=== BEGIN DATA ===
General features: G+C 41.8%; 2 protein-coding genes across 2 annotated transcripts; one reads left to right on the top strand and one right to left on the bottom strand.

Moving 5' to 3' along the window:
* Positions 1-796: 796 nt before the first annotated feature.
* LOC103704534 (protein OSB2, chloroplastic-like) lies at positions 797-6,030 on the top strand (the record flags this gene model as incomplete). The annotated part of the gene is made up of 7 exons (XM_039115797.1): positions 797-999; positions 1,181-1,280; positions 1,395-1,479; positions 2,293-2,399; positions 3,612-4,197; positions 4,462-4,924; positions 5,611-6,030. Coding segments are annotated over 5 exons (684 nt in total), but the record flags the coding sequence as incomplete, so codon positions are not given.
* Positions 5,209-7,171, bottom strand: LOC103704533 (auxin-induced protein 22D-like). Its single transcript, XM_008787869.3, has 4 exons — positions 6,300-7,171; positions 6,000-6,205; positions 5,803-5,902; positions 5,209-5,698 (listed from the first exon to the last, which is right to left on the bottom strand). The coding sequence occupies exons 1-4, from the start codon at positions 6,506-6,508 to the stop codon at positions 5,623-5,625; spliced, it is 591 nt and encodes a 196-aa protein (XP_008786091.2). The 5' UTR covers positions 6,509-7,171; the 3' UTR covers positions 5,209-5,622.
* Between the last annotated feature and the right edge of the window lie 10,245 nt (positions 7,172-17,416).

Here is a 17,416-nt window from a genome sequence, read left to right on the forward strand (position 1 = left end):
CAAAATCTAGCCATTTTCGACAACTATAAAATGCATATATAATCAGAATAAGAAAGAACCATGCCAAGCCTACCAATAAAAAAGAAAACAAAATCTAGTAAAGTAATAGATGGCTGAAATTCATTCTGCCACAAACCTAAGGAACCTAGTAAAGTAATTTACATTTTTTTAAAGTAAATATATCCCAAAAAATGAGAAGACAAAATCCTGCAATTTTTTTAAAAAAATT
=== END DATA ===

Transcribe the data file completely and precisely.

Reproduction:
General features: G+C 41.8%; 2 protein-coding genes across 2 annotated transcripts; one reads left to right on the top strand and one right to left on the bottom strand.

Moving 5' to 3' along the window:
* Positions 1-796: 796 nt before the first annotated feature.
* LOC103704534 (protein OSB2, chloroplastic-like) lies at positions 797-6,030 on the top strand (the record flags this gene model as incomplete). The annotated part of the gene is made up of 7 exons (XM_039115797.1): positions 797-999; positions 1,181-1,280; positions 1,395-1,479; positions 2,293-2,399; positions 3,612-4,197; positions 4,462-4,924; positions 5,611-6,030. Coding segments are annotated over 5 exons (684 nt in total), but the record flags the coding sequence as incomplete, so codon positions are not given.
* Positions 5,209-7,171, bottom strand: LOC103704533 (auxin-induced protein 22D-like). Its single transcript, XM_008787869.3, has 4 exons — positions 6,300-7,171; positions 6,000-6,205; positions 5,803-5,902; positions 5,209-5,698 (listed from the first exon to the last, which is right to left on the bottom strand). The coding sequence occupies exons 1-4, from the start codon at positions 6,506-6,508 to the stop codon at positions 5,623-5,625; spliced, it is 591 nt and encodes a 196-aa protein (XP_008786091.2). The 5' UTR covers positions 6,509-7,171; the 3' UTR covers positions 5,209-5,622.
* Between the last annotated feature and the right edge of the window lie 10,245 nt (positions 7,172-17,416).

Here is a 17,416-nt window from a genome sequence, read left to right on the forward strand (position 1 = left end):
CAAAATCTAGCCATTTTCGACAACTATAAAATGCATATATAATCAGAATAAGAAAGAACCATGCCAAGCCTACCAATAAAAAAGAAAACAAAATCTAGTAAAGTAATAGATGGCTGAAATTCATTCTGCCACAAACCTAAGGAACCTAGTAAAGTAATTTACATTTTTTTAAAGTAAATATATCCCAAAAAATGAGAAGACAAAATCCTGCAATTTTTTTAAAAAAATT